THE PRESIDENT:  Tax reform is going to happen fairly quickly.  We’re doing Obamacare — we’re in final stages.  We should be submitting the initial plan in March, early March, I would say.  And we have to, as you know, statutorily and for reasons of budget, we have to go first.  It’s not like — frankly, the tax would be easier, in my opinion, but for statutory reasons and for budgetary reasons, we have to submit the health care sooner.  So we’ll be submitting health care sometime in early March, mid-March.  And after that, we’re going to come up — and we’re doing very well on tax reform.

Yes.

Q    Mr. President, you mentioned Russia.  Let’s talk about some serious issues that have come up in the last week that you have had to deal with as President of the United States.

THE PRESIDENT:  Okay.

Q    You mentioned the vessel, the spy vessel, off the coast of the United States.

THE PRESIDENT:  Not good.

Q    There was a ballistic missile test that many interpreted as a violation —

THE PRESIDENT:  Not good.

Q    — of the agreement between the two countries.  And a Russian plane buzzed a U.S. destroyer.

THE PRESIDENT:  Not good.

Q    I listened to you during the campaign —

THE PRESIDENT:  Excuse me, excuse me, when did it happen?  It happened when — if you were Putin right now, you would say, hey, we’re back to the old games with the United States.  There’s no way Trump can ever do a deal with us because the — you have to understand, if I was just brutal on Russia right now, just brutal, people would say, you would say, oh, isn’t that wonderful.  But I know you well enough.  Then you would say, oh, he was too tough, he shouldn’t have done that.  Look, of all —

Q    I’m just trying to find out your orientation to those —

THE PRESIDENT:  Wait a minute.  Wait, wait.  Excuse me just one second.

Q    I’m just trying to find out what you’re doing to do about them, Mr. President.

THE PRESIDENT:  All of those things that you mentioned are very recent, because probably Putin assumes that he’s not going to be able to make a deal with me because it’s politically not popular for me to make a deal.  So Hillary Clinton tries to reset, it failed.  They all tried.  But I’m different than those people.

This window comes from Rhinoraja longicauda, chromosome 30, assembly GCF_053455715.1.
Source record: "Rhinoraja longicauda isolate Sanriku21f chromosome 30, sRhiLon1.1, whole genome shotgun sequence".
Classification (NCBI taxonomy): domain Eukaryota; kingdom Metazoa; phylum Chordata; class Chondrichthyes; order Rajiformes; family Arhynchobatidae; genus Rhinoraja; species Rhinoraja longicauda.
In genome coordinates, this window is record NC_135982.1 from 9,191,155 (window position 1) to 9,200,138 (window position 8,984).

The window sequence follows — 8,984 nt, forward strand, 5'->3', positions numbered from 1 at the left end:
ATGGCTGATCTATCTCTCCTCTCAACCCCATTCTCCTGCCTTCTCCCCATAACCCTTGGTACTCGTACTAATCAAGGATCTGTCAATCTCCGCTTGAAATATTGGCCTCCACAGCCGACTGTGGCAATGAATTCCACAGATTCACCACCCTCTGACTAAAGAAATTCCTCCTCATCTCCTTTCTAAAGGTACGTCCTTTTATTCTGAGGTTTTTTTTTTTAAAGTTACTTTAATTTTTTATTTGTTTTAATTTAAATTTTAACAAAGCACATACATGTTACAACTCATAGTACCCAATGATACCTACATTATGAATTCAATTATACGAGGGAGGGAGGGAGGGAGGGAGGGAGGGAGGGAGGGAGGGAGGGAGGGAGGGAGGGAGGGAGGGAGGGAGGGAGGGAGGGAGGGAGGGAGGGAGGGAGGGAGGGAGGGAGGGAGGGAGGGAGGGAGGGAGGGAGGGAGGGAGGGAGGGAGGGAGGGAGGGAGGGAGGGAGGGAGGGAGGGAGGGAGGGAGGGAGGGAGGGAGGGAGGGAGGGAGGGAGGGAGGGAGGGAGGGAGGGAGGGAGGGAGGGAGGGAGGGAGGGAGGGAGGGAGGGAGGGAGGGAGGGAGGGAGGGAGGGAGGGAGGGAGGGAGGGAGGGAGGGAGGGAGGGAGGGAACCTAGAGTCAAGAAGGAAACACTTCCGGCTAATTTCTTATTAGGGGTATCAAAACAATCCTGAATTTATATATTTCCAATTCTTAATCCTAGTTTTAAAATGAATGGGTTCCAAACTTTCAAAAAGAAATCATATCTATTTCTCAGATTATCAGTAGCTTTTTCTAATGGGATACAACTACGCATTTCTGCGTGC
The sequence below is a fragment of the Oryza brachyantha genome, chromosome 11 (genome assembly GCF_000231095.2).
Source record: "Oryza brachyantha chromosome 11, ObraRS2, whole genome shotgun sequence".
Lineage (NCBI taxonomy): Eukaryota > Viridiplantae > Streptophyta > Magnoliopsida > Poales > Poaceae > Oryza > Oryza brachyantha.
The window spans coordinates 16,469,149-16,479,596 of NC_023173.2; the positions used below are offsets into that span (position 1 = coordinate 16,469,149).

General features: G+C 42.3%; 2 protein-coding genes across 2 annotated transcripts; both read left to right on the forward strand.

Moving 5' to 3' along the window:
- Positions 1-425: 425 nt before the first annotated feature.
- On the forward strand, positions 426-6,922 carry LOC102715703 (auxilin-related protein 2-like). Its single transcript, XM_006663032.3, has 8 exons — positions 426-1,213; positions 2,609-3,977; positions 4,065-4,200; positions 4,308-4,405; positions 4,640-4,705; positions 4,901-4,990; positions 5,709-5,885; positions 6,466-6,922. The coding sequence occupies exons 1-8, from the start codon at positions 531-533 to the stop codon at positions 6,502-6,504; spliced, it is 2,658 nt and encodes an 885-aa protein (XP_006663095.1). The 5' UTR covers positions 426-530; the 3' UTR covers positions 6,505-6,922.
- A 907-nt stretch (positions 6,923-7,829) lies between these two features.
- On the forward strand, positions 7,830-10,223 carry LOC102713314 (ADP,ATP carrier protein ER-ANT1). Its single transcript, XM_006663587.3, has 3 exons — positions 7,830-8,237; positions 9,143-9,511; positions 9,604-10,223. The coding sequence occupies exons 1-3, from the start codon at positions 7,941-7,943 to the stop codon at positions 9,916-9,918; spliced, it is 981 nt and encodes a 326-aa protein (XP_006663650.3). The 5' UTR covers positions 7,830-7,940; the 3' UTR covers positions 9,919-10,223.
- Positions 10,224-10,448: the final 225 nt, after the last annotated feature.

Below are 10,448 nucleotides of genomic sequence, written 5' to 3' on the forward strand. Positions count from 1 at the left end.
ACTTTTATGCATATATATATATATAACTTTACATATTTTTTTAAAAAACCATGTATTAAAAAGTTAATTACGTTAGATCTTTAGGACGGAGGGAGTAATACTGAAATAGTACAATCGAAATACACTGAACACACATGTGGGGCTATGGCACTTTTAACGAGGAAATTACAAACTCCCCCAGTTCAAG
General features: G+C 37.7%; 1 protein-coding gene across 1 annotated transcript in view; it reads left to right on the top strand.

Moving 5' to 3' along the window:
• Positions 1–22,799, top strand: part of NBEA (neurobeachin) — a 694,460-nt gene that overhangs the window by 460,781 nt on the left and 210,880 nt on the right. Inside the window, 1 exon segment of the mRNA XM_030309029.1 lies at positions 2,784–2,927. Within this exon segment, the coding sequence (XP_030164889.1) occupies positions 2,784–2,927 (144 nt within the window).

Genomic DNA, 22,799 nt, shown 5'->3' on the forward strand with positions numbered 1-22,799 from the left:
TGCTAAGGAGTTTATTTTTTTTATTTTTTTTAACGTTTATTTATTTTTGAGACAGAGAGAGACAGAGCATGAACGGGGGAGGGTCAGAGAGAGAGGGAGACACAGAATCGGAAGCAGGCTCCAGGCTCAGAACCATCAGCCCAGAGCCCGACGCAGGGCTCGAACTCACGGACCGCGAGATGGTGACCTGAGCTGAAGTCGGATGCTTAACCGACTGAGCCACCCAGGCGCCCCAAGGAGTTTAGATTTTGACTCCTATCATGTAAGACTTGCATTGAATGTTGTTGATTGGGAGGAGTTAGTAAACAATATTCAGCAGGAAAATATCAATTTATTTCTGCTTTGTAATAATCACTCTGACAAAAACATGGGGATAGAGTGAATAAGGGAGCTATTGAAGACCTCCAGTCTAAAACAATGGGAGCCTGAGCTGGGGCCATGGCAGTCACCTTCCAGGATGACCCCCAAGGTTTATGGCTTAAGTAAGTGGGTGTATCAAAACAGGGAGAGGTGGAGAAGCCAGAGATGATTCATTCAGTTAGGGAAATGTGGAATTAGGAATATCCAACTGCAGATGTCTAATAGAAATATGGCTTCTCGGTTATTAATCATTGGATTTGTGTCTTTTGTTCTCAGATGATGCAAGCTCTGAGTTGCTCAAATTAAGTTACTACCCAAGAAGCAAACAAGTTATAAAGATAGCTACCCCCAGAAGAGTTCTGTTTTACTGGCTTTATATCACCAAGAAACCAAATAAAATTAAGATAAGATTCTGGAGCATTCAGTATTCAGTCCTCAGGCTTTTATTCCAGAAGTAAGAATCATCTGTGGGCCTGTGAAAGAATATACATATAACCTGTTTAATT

Go ahead.

Q    How are you interpreting those moves?  And what do you intend to do about them?

THE PRESIDENT:  Just the way I said it.

Q    Have you given Rex Tillerson any advice or counsel on how to deal?

THE PRESIDENT:  I have.  I have.  And I’m so beautifully represented.  I’m so honored that the Senate approved him.  He’s going to be fantastic.

Yes, I think that I’ve already —

Q    Is Putin testing you, do you believe, sir?

THE PRESIDENT:  No, I don’t think so.  I think Putin probably assumes that he can’t make a deal with me anymore because politically it would be unpopular for a politician to make a deal.  I can’t believe I’m saying I’m a politician, but I guess that’s what I am now.  Because, look, it would be much easier for me to be tough on Russia, but then we’re not going to make a deal.

Now, I don’t know that we’re going to make a deal.  I don’t know.  We might, we might not.  But it would be much easier for me to be so tough — the tougher I am on Russia, the better.  But you know what, I want to do the right thing for the American people.  And to be honest, secondarily, I want to do the right thing for the world.

If Russia and the United States actually got together and got along — and don’t forget, we’re a very powerful nuclear country and so are they.  There’s no upside.  We’re a very powerful nuclear country and so are they.  I’ve been briefed.  And I can tell you, one thing about a briefing that we’re allowed to say because anybody that ever read the most basic book can say it:  Nuclear holocaust would be like no other.  They’re a very powerful nuclear country and so are we.

If we have a good relationship with Russia, believe me, that’s a good thing, not a bad thing.

Q    So when you say they’re not good, do you mean that they are —

THE PRESIDENT:  Who did I say is not good?

Q    No, when I read off the three things that have recently happened and each one of them you said they’re not good.

THE PRESIDENT:  No, it’s not good, but they happened.

Q    But do they damage the relationship?  Do they undermine this country’s ability to work with Russia?

THE PRESIDENT:  They all happened recently, and I understand what they’re doing, because they’re doing the same thing.  Now, again, maybe I’m not going to be able to do a deal with Russia, but at least I will have tried.  And if I don’t, does anybody really think that Hillary Clinton would be tougher on Russia than Donald Trump?  Does anybody in this room really believe that?  Okay.

But I tell you one thing:  She tried to make a deal.  She had the reset.  She gave all the valuable uranium away.  She did other things.  You know, they say I’m close to Russia.  Hillary Clinton gave away 20 percent of the uranium in the United States.  She’s close to Russia.  I gave — you know what I gave to Russia?  You know what I gave?  Nothing.